During my university days, I decided to use a period of strike to go for further practical training in my field: journalism. I approached my state-owned media house, the Osun State Broadcasting Services and met with the news head there. After explaining my aim to him, he asked if I come with a recommended letter from my institution. I told him no. I showed him everything about me- I.D card, admission letter- everything but the letter. My explanation that I have done similar training in a federal media establishment won’t enter the man’s head. I left.
Leaving the place, I felt bad. I felt bad not because I couldn’t achieve my aim but for the attitude of the man. He so much believed in a sheet of paper that he wanted me to produce over the truth. If I had gone there with a forged letter of recommendation, he would have easily allowed me to stay. Not knowing the person at the other end and being sure that the Nigerian factor of poor fact finding tradition, I know the man or his organization won’t bother to cross-checked with  the issueing institution if my claims are real.
The recent certificate hoax of the presidential candidate of the APC, Gen. Muhammadu Buhari is a pointer that we are a nation who so much belief in papers over one’s ability. While I am not saying that merits should be pushed to the background, we as a people has placed to much premium on acquiring certificates over excellence, integrity and human development. Of course, standard requirements should be uphold in all official engagements whether in public or private sector. But if we really want to grow, we must also bring down our certificate-does-all-magic mentality.
What has the certificates and big, intimidating CVs got to do with productivity and performance. I would rather employ a sound and productive SSCE holder than an Msc-weilder whose expertise only ends on paper. Isn’t it depressing that a man who has been working in public or private set-up for like 20 years but with a less fancied certificate but a fantastic experience and service delivery will be paid less to a fresh graduate who will still be put through by those people he is to supervised?  So, because of this certificate-does-it-all mentality, everybody is now struggling to be certified, through all dubious means.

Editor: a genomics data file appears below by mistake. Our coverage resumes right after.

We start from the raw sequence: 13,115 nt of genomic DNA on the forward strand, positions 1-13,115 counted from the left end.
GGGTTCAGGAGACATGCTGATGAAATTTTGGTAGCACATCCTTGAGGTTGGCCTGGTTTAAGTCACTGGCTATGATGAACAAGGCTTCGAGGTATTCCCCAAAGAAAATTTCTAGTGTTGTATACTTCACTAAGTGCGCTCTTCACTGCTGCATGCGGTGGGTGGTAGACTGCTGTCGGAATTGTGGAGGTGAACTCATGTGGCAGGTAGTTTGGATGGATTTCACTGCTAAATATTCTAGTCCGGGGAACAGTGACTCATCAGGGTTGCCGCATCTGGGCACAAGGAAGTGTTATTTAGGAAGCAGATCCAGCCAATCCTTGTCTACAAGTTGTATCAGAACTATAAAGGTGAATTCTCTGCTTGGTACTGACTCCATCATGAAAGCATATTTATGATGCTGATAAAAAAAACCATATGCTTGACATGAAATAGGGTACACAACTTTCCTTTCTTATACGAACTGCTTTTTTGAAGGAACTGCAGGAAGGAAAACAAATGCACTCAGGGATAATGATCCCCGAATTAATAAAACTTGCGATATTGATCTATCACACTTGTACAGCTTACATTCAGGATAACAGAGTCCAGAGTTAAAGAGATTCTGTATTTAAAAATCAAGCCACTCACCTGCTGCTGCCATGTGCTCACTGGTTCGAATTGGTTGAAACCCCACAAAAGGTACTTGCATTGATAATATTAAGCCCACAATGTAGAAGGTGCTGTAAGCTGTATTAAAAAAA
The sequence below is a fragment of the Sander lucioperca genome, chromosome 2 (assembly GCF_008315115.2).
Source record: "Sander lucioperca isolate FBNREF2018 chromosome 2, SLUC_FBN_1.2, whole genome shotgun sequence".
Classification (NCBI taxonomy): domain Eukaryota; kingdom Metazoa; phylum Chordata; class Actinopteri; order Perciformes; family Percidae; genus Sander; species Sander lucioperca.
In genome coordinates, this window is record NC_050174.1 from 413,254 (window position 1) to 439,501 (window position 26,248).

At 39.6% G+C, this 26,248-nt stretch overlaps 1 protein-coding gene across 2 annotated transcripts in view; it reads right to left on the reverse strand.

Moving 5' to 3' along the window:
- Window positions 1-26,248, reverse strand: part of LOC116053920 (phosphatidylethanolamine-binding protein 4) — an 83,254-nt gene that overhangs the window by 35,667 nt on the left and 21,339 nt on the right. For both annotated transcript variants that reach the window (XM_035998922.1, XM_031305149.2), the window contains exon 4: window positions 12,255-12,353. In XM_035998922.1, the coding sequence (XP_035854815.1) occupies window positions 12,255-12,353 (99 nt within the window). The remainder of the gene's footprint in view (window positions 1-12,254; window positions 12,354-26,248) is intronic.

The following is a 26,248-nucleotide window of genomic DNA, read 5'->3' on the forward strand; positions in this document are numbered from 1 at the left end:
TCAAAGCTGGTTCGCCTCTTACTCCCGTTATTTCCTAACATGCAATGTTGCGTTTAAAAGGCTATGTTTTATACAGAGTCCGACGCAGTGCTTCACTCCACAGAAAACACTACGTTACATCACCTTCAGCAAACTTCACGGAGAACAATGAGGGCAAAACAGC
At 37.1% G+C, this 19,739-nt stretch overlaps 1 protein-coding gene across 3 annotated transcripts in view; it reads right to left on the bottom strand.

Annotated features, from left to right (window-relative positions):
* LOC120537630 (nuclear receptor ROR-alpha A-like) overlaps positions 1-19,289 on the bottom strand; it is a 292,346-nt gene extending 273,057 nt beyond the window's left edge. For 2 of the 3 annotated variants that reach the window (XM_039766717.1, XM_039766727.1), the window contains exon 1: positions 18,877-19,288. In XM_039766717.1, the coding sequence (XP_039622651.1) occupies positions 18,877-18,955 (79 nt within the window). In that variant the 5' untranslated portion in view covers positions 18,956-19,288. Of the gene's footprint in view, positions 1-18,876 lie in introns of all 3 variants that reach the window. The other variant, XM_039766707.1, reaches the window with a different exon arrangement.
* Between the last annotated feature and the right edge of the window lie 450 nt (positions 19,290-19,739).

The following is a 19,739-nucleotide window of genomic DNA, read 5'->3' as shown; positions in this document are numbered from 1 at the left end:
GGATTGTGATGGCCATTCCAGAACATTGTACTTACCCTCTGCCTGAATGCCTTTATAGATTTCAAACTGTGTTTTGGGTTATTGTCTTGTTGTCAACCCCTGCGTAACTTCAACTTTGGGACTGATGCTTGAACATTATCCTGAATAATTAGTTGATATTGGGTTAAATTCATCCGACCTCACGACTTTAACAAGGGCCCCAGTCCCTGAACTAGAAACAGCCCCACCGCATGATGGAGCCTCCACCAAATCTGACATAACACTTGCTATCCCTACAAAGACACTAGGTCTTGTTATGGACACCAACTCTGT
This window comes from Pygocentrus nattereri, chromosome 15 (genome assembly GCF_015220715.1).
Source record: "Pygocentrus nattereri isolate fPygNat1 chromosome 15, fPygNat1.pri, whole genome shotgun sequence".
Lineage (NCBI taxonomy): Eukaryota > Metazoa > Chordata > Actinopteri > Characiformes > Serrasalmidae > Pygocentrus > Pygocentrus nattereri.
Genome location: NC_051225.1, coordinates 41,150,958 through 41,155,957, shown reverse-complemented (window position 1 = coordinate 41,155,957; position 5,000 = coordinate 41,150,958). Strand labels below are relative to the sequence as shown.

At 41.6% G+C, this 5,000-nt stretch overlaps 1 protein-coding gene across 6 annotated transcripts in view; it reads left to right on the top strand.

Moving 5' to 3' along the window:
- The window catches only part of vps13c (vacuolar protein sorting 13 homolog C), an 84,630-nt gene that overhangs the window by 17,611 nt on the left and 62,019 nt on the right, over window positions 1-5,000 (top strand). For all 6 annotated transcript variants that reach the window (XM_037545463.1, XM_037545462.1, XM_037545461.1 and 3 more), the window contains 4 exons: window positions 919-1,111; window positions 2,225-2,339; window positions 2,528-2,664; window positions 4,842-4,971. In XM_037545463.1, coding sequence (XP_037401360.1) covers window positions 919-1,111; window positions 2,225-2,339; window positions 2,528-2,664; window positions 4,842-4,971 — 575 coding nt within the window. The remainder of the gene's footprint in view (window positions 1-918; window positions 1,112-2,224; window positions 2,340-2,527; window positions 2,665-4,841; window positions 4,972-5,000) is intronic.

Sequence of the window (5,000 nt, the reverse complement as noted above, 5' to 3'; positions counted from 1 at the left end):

It is in Nigeria that you will see someone with a masters degree and many professional certification only to fail woefully when put on a task in his/her field. When I was at the NYSC orientation camp, I saw men who by mere looking at them, you know they are above 40 years of age. They came for the discharge certificate. If there are to be proper hauling of the qualifications of civil servants in federal and state civil service, I am sure monumental cases of certificate forgery will be unearthed.
The United States with more than 300 Million population doesn’t have much degree holders than we do. A look at their educational attainments shows that as at 2014, High school graduate is 88.15%, some college 58.33%, associate’s and/or Bachelor’s degree 41.50%,
Bachelor’s degree 31.66%, Master’s and/or Doctorate and/or professional degree 11.57%, Doctorate and/or professional degree 3.16% and Doctorate 1.68%.
In 2005, the vast majority of the population, 85.2%, had finished high school and nearly a quarter, 22%, had earned a Bachelor’s degree. The percentage of both college and high school graduates has continued to increase since 2000.
Certificates are important for evidence and reference purposes as well as for records, but certificates are just mere papers and until the holder can prove what is in there with his/her ability, then it remain so. If the US can industrialize without being the highest producers of
B.Sc’s ans PhDs, then Nigeria should stop being a certificate-does-it-all nation. We should know how to identify talents and use them towards nation building. After all, most of those thinkers whose innovations and inventions are useful to mankind are not those with the highest of degrees.
(Comrade Abdulateef Usman Abiodun, a journalist/political analyst.

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